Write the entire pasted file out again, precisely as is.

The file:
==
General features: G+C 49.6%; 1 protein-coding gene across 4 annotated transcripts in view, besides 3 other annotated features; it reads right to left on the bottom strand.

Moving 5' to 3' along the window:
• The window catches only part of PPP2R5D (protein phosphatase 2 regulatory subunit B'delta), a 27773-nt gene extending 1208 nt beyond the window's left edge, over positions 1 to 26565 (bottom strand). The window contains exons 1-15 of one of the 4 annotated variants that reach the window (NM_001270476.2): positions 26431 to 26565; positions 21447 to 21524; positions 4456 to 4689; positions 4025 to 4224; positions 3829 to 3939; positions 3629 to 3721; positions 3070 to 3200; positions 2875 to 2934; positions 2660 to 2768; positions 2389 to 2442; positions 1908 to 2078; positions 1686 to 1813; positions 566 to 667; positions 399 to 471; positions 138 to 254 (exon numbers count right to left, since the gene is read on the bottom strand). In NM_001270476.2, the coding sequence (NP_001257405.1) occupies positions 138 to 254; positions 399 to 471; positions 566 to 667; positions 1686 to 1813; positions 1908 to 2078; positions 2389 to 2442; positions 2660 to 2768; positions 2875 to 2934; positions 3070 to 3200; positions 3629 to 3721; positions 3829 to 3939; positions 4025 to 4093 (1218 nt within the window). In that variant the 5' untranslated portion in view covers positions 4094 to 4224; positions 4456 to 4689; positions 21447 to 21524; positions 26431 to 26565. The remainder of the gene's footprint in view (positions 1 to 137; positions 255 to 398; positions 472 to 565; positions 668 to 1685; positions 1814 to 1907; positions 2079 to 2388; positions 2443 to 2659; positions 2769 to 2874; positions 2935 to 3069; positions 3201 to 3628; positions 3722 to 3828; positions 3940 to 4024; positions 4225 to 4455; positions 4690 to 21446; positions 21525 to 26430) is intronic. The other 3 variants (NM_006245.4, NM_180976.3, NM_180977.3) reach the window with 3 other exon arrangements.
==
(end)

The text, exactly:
General features: G+C 49.6%; 1 protein-coding gene across 4 annotated transcripts in view, besides 3 other annotated features; it reads right to left on the bottom strand.

Moving 5' to 3' along the window:
• The window catches only part of PPP2R5D (protein phosphatase 2 regulatory subunit B'delta), a 27773-nt gene extending 1208 nt beyond the window's left edge, over positions 1 to 26565 (bottom strand). The window contains exons 1-15 of one of the 4 annotated variants that reach the window (NM_001270476.2): positions 26431 to 26565; positions 21447 to 21524; positions 4456 to 4689; positions 4025 to 4224; positions 3829 to 3939; positions 3629 to 3721; positions 3070 to 3200; positions 2875 to 2934; positions 2660 to 2768; positions 2389 to 2442; positions 1908 to 2078; positions 1686 to 1813; positions 566 to 667; positions 399 to 471; positions 138 to 254 (exon numbers count right to left, since the gene is read on the bottom strand). In NM_001270476.2, the coding sequence (NP_001257405.1) occupies positions 138 to 254; positions 399 to 471; positions 566 to 667; positions 1686 to 1813; positions 1908 to 2078; positions 2389 to 2442; positions 2660 to 2768; positions 2875 to 2934; positions 3070 to 3200; positions 3629 to 3721; positions 3829 to 3939; positions 4025 to 4093 (1218 nt within the window). In that variant the 5' untranslated portion in view covers positions 4094 to 4224; positions 4456 to 4689; positions 21447 to 21524; positions 26431 to 26565. The remainder of the gene's footprint in view (positions 1 to 137; positions 255 to 398; positions 472 to 565; positions 668 to 1685; positions 1814 to 1907; positions 2079 to 2388; positions 2443 to 2659; positions 2769 to 2874; positions 2935 to 3069; positions 3201 to 3628; positions 3722 to 3828; positions 3940 to 4024; positions 4225 to 4455; positions 4690 to 21446; positions 21525 to 26430) is intronic. The other 3 variants (NM_006245.4, NM_180976.3, NM_180977.3) reach the window with 3 other exon arrangements.